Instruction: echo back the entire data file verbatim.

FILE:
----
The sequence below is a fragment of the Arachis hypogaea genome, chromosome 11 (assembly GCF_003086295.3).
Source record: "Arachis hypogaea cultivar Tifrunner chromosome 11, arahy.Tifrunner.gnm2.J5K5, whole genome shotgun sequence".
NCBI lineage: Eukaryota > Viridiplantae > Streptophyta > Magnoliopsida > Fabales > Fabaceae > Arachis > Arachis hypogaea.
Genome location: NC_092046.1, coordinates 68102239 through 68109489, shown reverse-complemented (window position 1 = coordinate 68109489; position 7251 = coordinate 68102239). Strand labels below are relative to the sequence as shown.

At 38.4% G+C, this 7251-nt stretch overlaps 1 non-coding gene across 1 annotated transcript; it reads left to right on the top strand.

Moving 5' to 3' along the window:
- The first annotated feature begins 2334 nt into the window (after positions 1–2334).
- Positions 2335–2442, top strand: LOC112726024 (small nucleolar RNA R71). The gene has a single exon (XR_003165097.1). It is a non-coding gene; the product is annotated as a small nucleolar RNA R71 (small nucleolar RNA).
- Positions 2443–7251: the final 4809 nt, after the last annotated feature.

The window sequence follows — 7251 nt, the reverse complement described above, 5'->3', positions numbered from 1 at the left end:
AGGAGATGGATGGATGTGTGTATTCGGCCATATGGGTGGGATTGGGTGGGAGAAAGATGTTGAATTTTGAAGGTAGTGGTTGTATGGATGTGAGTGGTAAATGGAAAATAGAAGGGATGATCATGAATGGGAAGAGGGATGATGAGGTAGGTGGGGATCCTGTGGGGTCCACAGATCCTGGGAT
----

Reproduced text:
The sequence below is a fragment of the Arachis hypogaea genome, chromosome 11 (assembly GCF_003086295.3).
Source record: "Arachis hypogaea cultivar Tifrunner chromosome 11, arahy.Tifrunner.gnm2.J5K5, whole genome shotgun sequence".
NCBI lineage: Eukaryota > Viridiplantae > Streptophyta > Magnoliopsida > Fabales > Fabaceae > Arachis > Arachis hypogaea.
Genome location: NC_092046.1, coordinates 68102239 through 68109489, shown reverse-complemented (window position 1 = coordinate 68109489; position 7251 = coordinate 68102239). Strand labels below are relative to the sequence as shown.

At 38.4% G+C, this 7251-nt stretch overlaps 1 non-coding gene across 1 annotated transcript; it reads left to right on the top strand.

Moving 5' to 3' along the window:
- The first annotated feature begins 2334 nt into the window (after positions 1–2334).
- Positions 2335–2442, top strand: LOC112726024 (small nucleolar RNA R71). The gene has a single exon (XR_003165097.1). It is a non-coding gene; the product is annotated as a small nucleolar RNA R71 (small nucleolar RNA).
- Positions 2443–7251: the final 4809 nt, after the last annotated feature.

The window sequence follows — 7251 nt, the reverse complement described above, 5'->3', positions numbered from 1 at the left end:
AGGAGATGGATGGATGTGTGTATTCGGCCATATGGGTGGGATTGGGTGGGAGAAAGATGTTGAATTTTGAAGGTAGTGGTTGTATGGATGTGAGTGGTAAATGGAAAATAGAAGGGATGATCATGAATGGGAAGAGGGATGATGAGGTAGGTGGGGATCCTGTGGGGTCCACAGATCCTGGGAT